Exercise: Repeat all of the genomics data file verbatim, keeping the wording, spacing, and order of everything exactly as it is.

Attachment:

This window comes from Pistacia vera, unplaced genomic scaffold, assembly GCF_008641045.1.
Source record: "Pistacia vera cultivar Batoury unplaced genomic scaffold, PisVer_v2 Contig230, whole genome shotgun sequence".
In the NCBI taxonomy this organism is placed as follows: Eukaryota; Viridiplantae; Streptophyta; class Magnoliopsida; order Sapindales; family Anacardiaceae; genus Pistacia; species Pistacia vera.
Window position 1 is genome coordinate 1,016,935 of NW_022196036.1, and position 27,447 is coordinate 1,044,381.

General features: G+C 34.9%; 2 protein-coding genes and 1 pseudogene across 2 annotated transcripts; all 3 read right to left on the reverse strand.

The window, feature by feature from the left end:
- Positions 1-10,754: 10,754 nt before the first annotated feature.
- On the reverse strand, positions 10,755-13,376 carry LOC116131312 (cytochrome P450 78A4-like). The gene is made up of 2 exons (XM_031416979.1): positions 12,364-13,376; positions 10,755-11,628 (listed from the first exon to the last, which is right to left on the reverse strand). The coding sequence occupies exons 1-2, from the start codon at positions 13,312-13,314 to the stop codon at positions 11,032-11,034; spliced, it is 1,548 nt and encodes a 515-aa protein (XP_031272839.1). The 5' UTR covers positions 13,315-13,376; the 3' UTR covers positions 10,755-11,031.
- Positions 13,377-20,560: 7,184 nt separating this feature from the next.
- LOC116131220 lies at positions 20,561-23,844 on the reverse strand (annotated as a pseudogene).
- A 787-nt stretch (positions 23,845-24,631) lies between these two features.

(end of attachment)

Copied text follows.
This window comes from Pistacia vera, unplaced genomic scaffold, assembly GCF_008641045.1.
Source record: "Pistacia vera cultivar Batoury unplaced genomic scaffold, PisVer_v2 Contig230, whole genome shotgun sequence".
In the NCBI taxonomy this organism is placed as follows: Eukaryota; Viridiplantae; Streptophyta; class Magnoliopsida; order Sapindales; family Anacardiaceae; genus Pistacia; species Pistacia vera.
Window position 1 is genome coordinate 1,016,935 of NW_022196036.1, and position 27,447 is coordinate 1,044,381.

General features: G+C 34.9%; 2 protein-coding genes and 1 pseudogene across 2 annotated transcripts; all 3 read right to left on the reverse strand.

The window, feature by feature from the left end:
- Positions 1-10,754: 10,754 nt before the first annotated feature.
- On the reverse strand, positions 10,755-13,376 carry LOC116131312 (cytochrome P450 78A4-like). The gene is made up of 2 exons (XM_031416979.1): positions 12,364-13,376; positions 10,755-11,628 (listed from the first exon to the last, which is right to left on the reverse strand). The coding sequence occupies exons 1-2, from the start codon at positions 13,312-13,314 to the stop codon at positions 11,032-11,034; spliced, it is 1,548 nt and encodes a 515-aa protein (XP_031272839.1). The 5' UTR covers positions 13,315-13,376; the 3' UTR covers positions 10,755-11,031.
- Positions 13,377-20,560: 7,184 nt separating this feature from the next.
- LOC116131220 lies at positions 20,561-23,844 on the reverse strand (annotated as a pseudogene).
- A 787-nt stretch (positions 23,845-24,631) lies between these two features.